Debunking 6 Contact Lens Myths
Millions of people consider contacts a small—albeit essential—part of their daily routine. But if you’ve never used them, the thought of putting a piece of plastic over your eye may make you squirm.
If you’re wondering whether contacts might scratch your eye or get lost, we’re here to set the record straight. Below are six common misconceptions about contact lenses to put your mind at ease.
Myth: A contact lens can get stuck behind your eye.
Fact: This is one of the scariest contact lens myths—and fortunately, it’s also impossible. A membrane over your eye connects to the inside of your eyelids, which blocks a contact lens from getting behind your eye.
Myth: My vision is too poor to wear contact lenses.
Fact: Contact lens technology has advanced greatly since its roots dating back to the 1500s. Virtually anyone nowadays can wear contacts, even if you have a highly complex prescription.
Myth: Contact lenses can scratch and injure your eye.
Fact: You may experience occasional discomfort when wearing contact lenses, but scratching your eye is rare. Wearing your contacts as directed should prevent any pain and discomfort. If you’re experiencing problems, call your eye care provider.
Myth: You should take contact lens breaks to let your eyes “breathe.”
Fact: This is another myth busted by advancements in contact lens technology. Today’s soft lenses are made of breathable materials, so you may wear them every day without causing any harm to your eyes (unless, of course, your eye doctor tells you otherwise).
Myth: Contact lenses can stick to your eye.
Fact: If you wear and care for your contact lenses as your eye doctor instructs, this shouldn’t occur. Always remove your contacts before you go to bed (unless your eye doctor tells you differently), and clean and store them properly each day. Also, following your replacement schedule will keep your lenses feeling soft and moisturized.
Myth: Contact lenses make you susceptible to eye infections.
Fact: The thought of touching your eye may make you wonder about infection risk, but this is rare. Washing your hands before applying or taking out your contact lenses, and sticking to a daily cleaning schedule will help prevent any contact lens-related infections.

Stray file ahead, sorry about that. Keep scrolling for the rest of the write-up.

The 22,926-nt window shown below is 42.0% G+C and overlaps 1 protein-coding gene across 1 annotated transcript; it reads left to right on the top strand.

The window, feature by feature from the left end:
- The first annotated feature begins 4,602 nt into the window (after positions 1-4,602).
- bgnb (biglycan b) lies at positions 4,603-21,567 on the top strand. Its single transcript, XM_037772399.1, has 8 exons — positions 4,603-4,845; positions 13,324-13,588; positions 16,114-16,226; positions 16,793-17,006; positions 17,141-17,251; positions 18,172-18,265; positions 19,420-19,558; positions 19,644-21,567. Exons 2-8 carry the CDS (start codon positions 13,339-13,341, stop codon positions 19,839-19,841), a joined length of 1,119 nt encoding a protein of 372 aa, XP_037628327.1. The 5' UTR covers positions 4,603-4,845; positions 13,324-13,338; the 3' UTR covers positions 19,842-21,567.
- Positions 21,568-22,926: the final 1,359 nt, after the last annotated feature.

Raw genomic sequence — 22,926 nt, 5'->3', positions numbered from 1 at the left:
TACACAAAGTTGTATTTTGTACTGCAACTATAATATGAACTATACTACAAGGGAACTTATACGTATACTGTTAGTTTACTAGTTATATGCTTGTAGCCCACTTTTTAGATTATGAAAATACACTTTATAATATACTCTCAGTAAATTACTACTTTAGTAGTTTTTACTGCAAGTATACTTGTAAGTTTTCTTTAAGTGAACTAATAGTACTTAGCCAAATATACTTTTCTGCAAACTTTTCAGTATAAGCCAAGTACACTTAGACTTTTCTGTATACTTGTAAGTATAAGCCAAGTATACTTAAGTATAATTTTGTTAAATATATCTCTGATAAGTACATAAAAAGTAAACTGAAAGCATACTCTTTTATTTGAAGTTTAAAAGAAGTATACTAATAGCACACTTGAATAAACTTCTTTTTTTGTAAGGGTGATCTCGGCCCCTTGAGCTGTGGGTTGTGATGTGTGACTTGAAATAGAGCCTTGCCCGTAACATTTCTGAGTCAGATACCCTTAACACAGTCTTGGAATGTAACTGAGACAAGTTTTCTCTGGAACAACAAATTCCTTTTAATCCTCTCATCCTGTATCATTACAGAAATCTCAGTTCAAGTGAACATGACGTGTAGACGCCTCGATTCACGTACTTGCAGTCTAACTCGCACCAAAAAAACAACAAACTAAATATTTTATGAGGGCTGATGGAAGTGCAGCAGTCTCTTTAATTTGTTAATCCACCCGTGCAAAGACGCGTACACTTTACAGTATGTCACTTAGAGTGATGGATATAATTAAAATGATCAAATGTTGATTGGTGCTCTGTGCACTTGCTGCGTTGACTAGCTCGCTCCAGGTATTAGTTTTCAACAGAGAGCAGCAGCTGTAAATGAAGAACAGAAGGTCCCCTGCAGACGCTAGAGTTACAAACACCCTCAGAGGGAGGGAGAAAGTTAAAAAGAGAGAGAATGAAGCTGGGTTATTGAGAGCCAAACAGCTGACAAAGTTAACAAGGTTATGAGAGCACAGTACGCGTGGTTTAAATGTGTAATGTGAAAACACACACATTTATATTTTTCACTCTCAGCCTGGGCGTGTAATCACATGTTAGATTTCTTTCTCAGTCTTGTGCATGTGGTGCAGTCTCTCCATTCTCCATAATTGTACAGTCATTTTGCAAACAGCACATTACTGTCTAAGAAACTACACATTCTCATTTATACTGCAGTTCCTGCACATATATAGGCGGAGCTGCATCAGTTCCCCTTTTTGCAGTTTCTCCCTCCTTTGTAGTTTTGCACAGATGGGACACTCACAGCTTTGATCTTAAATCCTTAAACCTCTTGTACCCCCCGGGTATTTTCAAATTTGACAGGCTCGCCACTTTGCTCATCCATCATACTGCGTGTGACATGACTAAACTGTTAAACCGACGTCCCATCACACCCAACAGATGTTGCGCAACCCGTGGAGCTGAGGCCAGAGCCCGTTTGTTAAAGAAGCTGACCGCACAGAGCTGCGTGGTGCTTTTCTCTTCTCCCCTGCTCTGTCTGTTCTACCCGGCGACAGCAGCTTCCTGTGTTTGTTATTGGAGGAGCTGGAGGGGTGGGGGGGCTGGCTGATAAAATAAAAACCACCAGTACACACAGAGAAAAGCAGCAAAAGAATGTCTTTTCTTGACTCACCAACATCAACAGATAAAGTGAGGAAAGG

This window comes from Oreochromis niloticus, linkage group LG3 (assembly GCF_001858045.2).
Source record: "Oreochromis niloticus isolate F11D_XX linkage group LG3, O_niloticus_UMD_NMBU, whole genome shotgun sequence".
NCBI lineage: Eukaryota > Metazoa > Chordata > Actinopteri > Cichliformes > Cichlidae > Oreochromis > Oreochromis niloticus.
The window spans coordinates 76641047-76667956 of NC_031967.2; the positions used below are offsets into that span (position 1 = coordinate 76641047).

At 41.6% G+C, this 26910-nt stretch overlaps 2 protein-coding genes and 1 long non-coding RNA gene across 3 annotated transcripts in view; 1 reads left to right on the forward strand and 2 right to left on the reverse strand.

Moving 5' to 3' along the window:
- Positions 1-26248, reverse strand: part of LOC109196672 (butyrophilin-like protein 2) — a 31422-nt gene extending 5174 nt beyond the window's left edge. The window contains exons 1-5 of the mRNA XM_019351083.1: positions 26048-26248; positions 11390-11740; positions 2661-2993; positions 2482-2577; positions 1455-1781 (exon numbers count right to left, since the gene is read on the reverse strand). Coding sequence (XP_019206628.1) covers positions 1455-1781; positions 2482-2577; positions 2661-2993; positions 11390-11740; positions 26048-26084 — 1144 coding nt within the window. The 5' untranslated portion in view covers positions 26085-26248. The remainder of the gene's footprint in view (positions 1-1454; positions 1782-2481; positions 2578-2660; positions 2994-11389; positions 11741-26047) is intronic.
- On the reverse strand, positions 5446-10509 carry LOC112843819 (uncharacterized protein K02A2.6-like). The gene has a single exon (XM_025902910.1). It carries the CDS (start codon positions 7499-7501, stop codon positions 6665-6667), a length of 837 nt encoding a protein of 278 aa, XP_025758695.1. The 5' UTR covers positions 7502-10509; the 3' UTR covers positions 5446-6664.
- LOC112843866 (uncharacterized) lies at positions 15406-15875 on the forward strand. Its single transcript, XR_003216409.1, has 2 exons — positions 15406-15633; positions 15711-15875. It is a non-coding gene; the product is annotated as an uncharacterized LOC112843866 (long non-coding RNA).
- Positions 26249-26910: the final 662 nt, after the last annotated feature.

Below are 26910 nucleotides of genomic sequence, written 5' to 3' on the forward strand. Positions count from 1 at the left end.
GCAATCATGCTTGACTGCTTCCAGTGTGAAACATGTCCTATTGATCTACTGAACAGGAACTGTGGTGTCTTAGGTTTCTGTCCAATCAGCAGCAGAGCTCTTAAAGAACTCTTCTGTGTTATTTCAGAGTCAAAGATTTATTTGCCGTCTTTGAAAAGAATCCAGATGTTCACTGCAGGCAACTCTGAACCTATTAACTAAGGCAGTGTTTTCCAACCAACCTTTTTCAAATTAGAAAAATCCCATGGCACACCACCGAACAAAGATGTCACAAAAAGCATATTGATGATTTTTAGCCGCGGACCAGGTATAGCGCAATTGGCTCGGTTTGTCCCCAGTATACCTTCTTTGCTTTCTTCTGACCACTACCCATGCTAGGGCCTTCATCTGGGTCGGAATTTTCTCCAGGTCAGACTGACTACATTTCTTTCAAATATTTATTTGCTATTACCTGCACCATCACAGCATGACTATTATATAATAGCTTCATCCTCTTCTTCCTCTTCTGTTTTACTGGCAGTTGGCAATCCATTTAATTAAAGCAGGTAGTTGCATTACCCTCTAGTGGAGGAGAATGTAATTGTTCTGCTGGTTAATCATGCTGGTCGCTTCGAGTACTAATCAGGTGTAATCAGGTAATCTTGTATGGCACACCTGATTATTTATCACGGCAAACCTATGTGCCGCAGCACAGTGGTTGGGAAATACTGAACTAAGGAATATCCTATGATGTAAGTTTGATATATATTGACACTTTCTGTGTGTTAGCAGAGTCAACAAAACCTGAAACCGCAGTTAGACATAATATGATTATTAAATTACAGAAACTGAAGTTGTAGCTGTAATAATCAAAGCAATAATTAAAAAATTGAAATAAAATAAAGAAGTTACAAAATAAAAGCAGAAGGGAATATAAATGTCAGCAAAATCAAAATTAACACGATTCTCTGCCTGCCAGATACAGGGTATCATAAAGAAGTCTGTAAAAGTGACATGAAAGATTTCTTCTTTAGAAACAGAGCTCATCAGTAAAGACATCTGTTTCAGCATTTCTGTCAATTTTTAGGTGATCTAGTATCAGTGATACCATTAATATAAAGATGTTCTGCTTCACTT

Learning how to use and care for contact lenses is easier than you think. Talk to your eye doctor about getting started with contacts. Your optometrist can answer any questions and bust any other contact lens myths.
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Dental X-rays for Kids: What Parents Need to Know
X-rays are one of the most important diagnostic tools in a dental office—they illuminate problems that dentists can’t see with the naked eye. But x-rays also pose risks that patients should understand.
X-ray technology emits radiation, which can cause damage over time. That begs the question: If children are getting regular dental x-rays from the time they’re very young, will that pose problems for them as they grow older? Dr. Jeffrey Chaffin, dental director for Delta Dental of Iowa, weighed in on this important topic and shared some strategies parents can use to protect their kids from overexposure.
Just Because It’s Covered, Doesn’t Mean It’s Needed
Even if your dental plan covers multiple x-rays a year, that doesn’t mean you need them. The American Dental Association (ADA) and U.S. Food and Drug Administration (FDA) say kids and adults at low risk for tooth decay and gum disease require fewer x-rays—even as infrequently as every 3 years.
“Radiographs should be risk based—meaning that if insurance covers x-rays every two years, they shouldn’t necessarily be taken every two years,” Dr. Chaffin said. “It should be personalized and risk based for each patient.”
Dental x-rays should happen after a dentist has viewed your child’s teeth and determined that he or she needs more information.
Imaging Gently: How Dentists Are Curbing Radiation Exposure
If your dentist finds it necessary to order an x-ray, it could be the difference maker in addressing your child’s dental issue early before it becomes a major problem. When you consider the benefits of x-ray, the radiation risk is much smaller.
Even so, Dr. Chaffin said dentists are expected to follow the ALARA principle—or “As Low As Reasonably Achievable”—when using x-ray. This means dentists should only order what is absolutely necessary to make a diagnosis.
Another way dentists are addressing this concern is through the Imaging Gently initiative, which is aimed at protecting children from unnecessary radiation exposure from imaging exams like x-ray. Imaging Gently urges health care providers to use x-rays based on individual needs and not as a routine practice, and to “child-size” exposure time.
Additionally, digital x-ray is becoming more popular among dentists across the country. Dr. Chaffin said digital x-ray produces less radiation than traditional x-ray, so it reduces your child’s exposure. Talk to your dentist to see if he or she uses this type of technology.
What Parents Can Do to Protect Their Kids from Overexposure
Parents are encouraged to share their questions and concerns about radiation exposure to their dentist.
“As parents, it’s important to be aware of the recommendations and communicate to your provider that you aren’t against x-rays but want to minimize the use,” Dr Chaffin said.
As a parent, you should be involved in health care decisions that impact your child, and that includes dental x-rays. Work alongside your dentist to strike the right balance to set your child on the right path toward optimal oral and overall health.